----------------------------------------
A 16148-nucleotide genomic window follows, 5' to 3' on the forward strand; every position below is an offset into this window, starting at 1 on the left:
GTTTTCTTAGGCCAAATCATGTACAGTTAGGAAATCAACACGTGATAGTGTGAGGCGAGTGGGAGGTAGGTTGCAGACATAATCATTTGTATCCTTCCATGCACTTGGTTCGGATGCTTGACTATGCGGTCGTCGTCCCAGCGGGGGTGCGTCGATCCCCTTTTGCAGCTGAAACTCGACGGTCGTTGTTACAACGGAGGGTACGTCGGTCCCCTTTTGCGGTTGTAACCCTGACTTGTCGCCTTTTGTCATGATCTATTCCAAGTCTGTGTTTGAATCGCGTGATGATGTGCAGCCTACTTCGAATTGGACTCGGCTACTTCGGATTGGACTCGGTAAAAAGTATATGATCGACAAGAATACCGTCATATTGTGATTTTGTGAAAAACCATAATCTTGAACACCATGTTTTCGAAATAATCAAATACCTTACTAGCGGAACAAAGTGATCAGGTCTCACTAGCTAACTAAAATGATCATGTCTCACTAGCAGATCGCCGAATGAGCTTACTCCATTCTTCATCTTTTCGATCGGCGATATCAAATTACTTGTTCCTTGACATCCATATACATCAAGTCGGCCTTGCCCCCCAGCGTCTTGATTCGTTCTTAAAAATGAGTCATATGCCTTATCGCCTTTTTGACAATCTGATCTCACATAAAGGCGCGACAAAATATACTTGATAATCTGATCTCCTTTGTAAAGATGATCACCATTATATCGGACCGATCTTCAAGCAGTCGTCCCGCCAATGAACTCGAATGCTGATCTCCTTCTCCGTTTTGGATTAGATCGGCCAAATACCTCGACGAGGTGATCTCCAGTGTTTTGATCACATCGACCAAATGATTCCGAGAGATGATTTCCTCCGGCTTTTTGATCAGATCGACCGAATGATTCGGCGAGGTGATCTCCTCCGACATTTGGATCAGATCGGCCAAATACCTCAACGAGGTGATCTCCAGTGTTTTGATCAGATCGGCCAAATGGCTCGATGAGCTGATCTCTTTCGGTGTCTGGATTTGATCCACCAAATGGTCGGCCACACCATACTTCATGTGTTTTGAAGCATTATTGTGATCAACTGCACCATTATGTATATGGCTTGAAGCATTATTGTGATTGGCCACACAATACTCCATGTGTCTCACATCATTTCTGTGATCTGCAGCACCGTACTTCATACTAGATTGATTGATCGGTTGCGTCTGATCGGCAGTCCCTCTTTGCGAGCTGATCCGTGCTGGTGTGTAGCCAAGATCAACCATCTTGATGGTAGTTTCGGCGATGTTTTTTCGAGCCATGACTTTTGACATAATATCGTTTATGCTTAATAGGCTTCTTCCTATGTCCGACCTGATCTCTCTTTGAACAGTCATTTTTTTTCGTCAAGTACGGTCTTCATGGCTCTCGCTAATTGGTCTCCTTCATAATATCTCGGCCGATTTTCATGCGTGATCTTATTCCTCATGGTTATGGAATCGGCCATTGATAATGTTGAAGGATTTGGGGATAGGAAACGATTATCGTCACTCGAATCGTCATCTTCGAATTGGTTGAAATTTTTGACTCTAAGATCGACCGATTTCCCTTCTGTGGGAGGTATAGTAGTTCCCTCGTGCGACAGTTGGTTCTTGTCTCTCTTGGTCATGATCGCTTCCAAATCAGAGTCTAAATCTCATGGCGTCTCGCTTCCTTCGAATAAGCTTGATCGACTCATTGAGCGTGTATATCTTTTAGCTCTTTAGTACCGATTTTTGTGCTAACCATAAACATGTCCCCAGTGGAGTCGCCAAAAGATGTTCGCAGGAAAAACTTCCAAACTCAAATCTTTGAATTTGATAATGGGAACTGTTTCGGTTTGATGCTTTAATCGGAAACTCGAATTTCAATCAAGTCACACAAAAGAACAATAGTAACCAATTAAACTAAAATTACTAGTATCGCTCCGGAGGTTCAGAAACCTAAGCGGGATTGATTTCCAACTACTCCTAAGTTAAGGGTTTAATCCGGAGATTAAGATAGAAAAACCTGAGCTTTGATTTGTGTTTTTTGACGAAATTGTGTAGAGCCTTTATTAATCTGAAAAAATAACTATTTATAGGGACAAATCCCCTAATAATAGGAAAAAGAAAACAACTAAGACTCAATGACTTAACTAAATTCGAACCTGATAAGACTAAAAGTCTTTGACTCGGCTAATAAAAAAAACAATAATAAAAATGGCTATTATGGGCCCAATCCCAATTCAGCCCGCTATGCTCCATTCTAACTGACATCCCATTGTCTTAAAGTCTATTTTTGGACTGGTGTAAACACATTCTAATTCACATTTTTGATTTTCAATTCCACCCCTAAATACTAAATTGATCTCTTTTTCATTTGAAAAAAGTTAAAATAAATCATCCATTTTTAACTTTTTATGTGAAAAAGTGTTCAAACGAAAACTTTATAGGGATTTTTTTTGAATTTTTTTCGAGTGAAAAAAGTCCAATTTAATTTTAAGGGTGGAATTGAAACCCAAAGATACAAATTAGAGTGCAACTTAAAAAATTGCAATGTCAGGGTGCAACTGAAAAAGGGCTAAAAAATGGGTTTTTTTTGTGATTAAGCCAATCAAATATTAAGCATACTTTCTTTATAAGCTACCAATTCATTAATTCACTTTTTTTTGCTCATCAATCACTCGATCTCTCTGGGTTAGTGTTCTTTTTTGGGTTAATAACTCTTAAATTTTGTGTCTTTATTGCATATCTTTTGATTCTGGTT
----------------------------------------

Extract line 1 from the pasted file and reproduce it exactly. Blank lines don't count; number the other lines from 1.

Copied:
A 16148-nucleotide genomic window follows, 5' to 3' on the forward strand; every position below is an offset into this window, starting at 1 on the left: